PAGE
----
Some more gorgeous photos featuring Sweet Cheeks’s tasty ‘que and down-home space - can’t you just smell the smoke in the air?
TFK recently had the good fortune to wolf down some serious Texas BBQ from Sweet Cheeks, a new joint that opened up last month in Fenway - BBQ so good that you almost can’t believe you’re eating it in Boston. We reviewed the spot for the Weekly Dig this week - take a look below (and above at some extra photos), and try not to drool on your keyboard.
“Let’s be honest with (y)ourselves—New Englanders aren’t exactly known for their skills with a smoker.
Enter Tiffani Faison.
You may recognize Faison from a few stints on Top Chef or from her time at Lucky’s Lounge, Perdix and the sadly shuttered Rocca. Faison’s newest foray is Sweet Cheeks, a Texas-style joint that opened in mid-November in Fenway, that’s serving up some very sassy ‘que with a vibe that manages to be simultaneously upscale and unfussy.
Faison has roots in the South and remembers her mother cooking staples like fried chicken, black-eyed peas and collard greens when she was growing up—Sweet Cheeks offers this same kind of traditional cuisine with her own twists. To prepare, Faison visited some of Texas’s best-known BBQ spots for some very delicious research.
Add to that a 4,700-pound J&R smoker named Tootsie and the very best ingredients available, and you get some of the most incredible barbeque we’ve tasted north or south of the Mason-Dixon.
Let’s start, as we should, with the meat: all of it is top-quality, all natural, and largely responsibly raised. We think it says something profound about a barbeque place when you have three delectable house-made sauces right in front of you (brown sugar-tinged Texas-style, tangy North Carolina-style, and zingy hot) and you realize you’re not using them because the meat is so damn tasty on its own.
Infused with a smoky flavor you can see in the pink ring around the edges (courtesy of Tootsie), the Great Northern brisket and Berkshire pork belly (both $18) are so tender they may melt into your plate. But don’t forget about the turkey legs, short ribs, pulled pork, and more ($15-25)—all of them (as we say in the South) taste so good, they make you wanna slap yo mama. (But please, don’t. We hear she’s a pretty nice lady.)
Onto the sides. Each tray is served with a hot scoop and a cold scoop, which translates to options like mac ‘n’ cheese, collard greens, heirloom BBQ beans, coleslaw and carrot and raisin salad. Standouts on our table included a creamy broccoli cheese casserole so rich we kind of forgot it had vegetables in it, and the surprisingly hearty farm salad of roasted Brussels sprouts and leaves with farro and halved grapes.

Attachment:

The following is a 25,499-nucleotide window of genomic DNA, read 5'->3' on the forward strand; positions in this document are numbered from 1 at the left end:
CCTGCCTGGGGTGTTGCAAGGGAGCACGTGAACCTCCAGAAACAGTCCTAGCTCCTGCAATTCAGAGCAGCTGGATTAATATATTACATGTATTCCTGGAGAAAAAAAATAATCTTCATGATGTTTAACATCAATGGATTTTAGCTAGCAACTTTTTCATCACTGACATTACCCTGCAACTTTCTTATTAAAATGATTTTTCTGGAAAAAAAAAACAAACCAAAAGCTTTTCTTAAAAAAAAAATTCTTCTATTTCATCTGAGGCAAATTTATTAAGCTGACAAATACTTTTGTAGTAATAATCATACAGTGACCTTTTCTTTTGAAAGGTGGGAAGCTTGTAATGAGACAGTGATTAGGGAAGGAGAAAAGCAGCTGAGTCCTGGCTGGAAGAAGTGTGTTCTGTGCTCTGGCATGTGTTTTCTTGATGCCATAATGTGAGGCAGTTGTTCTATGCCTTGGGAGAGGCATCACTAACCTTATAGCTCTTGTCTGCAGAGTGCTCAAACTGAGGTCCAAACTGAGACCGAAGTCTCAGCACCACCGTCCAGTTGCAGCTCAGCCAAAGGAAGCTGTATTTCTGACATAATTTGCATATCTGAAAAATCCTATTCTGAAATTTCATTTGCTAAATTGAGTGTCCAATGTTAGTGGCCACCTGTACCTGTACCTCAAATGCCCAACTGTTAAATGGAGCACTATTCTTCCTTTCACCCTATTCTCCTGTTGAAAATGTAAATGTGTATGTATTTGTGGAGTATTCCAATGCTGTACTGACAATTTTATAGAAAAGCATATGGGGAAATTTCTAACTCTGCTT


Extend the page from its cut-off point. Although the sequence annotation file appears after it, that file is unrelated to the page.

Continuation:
The drink menu at Sweet Cheeks is all-American, featuring local and microbrew beers broken into clever categories like Nice Cans and Oh You Crafty Huh?, as well as spirits aplenty. The mixed cocktails ($10) are served in low-key mason jars and are divine, especially the rich Damn Yankee with bourbon, maple liqueur, maple bitters, and a house-brandied cherry, and the easy-going House Bill 819—tea-infused corn whiskey, lemon juice, mint, and simple syrup—named for a state law proposed in Georgia that would have made it illegal for restaurants to not have sweet tea on the menu. Yes, that really happened.
The atmosphere is very relaxed, with cherry wood walls and strung bulbs on the ceiling, giving an almost outdoorsy feeling. You have simple rough-hewn low-tops and communal high-tops made from repurposed church doors and bowling alley lanes. Once spring is upon us again, look forward to a large outdoor beer garden complete with a quaint porch swing.
Sweet Cheeks is serving up some seriously delicious, no-nonsense barbeque and accompaniments with a laid-back air, and we suggest you get after it as soon as you can. Everything here was a homerun, which we think is appropriate for Fenway.
Well, maybe not this season—HEY-OOOO!”
Gettin’ our grill on in December with Steak Tip Tacos. Suck it, Jack Frost… suck it.
“Traditional” marinated steak tips from McKinnon’s in Davis Square - the flavor was a little sweet, which worked well with the overall spiciness of the dish. (Incidentally, McKinnon’s is a great neighborhood butcher shop and deli with quality meats and really impressive prices. Last month, we scored a 3-lb. pork loin stuffed with feta and spinach for $10.)
To go in with the steak tips, our other main protein was a pot of pinto beans - we are of the a-little-of-this-a-little-of-that mentality when it comes to seasonings, so they benefited from some cumin, cayenne, black pepper, salt, garlic powder, onion powder, and a generous handful of grated sharp white cheddar cheese.